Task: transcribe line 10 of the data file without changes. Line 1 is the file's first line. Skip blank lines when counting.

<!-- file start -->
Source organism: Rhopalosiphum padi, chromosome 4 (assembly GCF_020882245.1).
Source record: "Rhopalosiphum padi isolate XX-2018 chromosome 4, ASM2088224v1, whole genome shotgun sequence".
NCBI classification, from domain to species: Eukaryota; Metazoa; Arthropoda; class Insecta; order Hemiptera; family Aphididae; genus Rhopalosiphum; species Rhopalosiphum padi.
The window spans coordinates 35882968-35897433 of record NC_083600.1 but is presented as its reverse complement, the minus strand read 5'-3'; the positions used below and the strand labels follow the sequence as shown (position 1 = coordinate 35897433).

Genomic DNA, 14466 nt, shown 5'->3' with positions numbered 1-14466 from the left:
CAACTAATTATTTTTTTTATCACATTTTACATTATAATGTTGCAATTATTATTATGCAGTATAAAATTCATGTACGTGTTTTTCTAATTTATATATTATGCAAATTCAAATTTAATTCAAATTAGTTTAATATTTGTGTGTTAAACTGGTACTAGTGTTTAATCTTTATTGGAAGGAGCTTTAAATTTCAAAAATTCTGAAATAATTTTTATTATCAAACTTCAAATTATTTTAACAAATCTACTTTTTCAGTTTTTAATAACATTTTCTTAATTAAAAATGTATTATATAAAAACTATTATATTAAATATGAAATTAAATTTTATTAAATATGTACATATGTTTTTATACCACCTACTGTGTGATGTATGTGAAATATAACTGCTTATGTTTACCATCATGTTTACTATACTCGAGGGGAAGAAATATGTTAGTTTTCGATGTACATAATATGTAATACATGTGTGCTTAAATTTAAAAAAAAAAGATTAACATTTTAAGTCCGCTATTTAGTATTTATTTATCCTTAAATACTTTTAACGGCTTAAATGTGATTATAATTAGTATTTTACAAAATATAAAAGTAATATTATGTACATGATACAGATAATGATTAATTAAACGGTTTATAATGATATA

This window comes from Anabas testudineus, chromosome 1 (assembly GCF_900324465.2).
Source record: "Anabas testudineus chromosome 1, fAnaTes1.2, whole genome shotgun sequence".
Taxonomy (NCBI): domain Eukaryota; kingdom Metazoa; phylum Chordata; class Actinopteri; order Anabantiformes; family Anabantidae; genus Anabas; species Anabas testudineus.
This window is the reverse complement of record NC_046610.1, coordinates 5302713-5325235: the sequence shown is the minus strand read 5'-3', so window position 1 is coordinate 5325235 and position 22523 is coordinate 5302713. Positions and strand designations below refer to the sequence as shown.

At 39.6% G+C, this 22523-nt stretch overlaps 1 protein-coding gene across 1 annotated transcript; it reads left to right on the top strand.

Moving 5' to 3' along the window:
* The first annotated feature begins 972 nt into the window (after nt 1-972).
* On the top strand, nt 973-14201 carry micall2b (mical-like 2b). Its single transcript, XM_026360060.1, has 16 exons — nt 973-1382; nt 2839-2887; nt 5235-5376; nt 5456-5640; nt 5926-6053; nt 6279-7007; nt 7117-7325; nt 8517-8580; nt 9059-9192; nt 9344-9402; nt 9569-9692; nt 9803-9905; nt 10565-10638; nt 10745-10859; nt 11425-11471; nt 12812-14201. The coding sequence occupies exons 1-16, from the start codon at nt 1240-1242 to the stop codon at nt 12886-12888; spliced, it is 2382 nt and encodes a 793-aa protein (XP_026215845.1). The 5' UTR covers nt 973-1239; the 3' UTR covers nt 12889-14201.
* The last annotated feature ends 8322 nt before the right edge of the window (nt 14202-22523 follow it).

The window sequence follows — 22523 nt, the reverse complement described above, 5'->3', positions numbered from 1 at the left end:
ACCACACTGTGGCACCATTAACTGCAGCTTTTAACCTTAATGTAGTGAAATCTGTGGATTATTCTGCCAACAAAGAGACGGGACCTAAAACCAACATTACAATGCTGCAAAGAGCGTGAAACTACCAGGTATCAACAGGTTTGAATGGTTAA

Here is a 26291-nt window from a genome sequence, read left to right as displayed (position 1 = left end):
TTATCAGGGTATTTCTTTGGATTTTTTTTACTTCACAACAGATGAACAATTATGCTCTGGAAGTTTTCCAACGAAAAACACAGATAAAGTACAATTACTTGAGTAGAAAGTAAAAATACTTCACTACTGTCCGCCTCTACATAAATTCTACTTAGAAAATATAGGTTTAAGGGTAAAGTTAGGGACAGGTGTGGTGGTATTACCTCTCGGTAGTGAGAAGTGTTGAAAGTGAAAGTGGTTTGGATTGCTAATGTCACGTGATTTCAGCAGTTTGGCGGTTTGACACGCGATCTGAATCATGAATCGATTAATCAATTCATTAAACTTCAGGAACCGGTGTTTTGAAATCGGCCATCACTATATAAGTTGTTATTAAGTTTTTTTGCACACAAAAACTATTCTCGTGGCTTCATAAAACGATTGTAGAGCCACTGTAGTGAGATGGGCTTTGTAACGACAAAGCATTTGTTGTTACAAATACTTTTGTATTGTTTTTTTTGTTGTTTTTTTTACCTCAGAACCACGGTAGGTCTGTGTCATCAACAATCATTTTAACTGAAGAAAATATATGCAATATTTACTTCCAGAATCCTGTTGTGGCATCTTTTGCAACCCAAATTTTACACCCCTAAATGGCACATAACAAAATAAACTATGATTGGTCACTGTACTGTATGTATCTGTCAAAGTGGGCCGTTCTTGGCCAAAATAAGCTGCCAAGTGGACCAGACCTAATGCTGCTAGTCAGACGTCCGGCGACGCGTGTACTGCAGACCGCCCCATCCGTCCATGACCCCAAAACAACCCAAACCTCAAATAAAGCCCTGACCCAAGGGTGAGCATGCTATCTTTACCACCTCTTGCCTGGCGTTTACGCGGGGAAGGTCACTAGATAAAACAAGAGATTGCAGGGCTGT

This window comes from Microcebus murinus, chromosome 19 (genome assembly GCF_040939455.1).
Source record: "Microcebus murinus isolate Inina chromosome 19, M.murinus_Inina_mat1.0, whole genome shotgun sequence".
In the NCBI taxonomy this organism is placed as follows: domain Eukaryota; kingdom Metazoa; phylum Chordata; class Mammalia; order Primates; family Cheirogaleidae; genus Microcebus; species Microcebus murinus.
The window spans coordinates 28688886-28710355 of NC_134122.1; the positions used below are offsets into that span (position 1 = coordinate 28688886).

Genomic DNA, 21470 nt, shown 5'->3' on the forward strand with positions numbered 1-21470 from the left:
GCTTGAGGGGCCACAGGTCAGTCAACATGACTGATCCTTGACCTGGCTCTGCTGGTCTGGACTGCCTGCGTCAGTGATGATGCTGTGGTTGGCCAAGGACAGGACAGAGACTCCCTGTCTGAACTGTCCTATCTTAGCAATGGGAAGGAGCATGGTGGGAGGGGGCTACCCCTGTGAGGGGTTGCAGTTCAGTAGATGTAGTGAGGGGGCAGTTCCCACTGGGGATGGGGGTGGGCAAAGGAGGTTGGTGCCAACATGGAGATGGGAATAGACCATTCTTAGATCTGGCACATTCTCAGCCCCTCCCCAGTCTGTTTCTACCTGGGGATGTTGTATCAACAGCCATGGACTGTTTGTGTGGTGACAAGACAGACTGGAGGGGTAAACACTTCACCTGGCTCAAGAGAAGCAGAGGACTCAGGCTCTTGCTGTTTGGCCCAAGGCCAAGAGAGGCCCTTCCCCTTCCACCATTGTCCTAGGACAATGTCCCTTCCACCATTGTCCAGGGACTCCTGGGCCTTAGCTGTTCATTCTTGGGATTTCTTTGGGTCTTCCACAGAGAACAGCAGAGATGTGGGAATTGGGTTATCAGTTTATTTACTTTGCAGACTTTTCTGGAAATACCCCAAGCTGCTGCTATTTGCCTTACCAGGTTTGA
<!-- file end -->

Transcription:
This window is the reverse complement of record NC_046610.1, coordinates 5302713-5325235: the sequence shown is the minus strand read 5'-3', so window position 1 is coordinate 5325235 and position 22523 is coordinate 5302713. Positions and strand designations below refer to the sequence as shown.